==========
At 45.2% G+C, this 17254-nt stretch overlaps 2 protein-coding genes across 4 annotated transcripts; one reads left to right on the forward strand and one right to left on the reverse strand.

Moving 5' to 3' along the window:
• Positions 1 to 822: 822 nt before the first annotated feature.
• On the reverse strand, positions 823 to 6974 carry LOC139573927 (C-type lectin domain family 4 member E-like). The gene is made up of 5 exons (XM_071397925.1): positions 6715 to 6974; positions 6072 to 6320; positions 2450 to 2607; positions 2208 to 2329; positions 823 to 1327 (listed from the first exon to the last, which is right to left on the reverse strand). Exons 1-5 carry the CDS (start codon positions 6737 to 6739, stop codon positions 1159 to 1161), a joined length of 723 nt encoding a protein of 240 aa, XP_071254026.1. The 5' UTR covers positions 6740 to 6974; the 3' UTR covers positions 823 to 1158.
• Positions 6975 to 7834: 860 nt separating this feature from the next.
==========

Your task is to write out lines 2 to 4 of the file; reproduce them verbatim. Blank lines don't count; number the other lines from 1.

Moving 5' to 3' along the window:
• Positions 1 to 822: 822 nt before the first annotated feature.
• On the reverse strand, positions 823 to 6974 carry LOC139573927 (C-type lectin domain family 4 member E-like). The gene is made up of 5 exons (XM_071397925.1): positions 6715 to 6974; positions 6072 to 6320; positions 2450 to 2607; positions 2208 to 2329; positions 823 to 1327 (listed from the first exon to the last, which is right to left on the reverse strand). Exons 1-5 carry the CDS (start codon positions 6737 to 6739, stop codon positions 1159 to 1161), a joined length of 723 nt encoding a protein of 240 aa, XP_071254026.1. The 5' UTR covers positions 6740 to 6974; the 3' UTR covers positions 823 to 1158.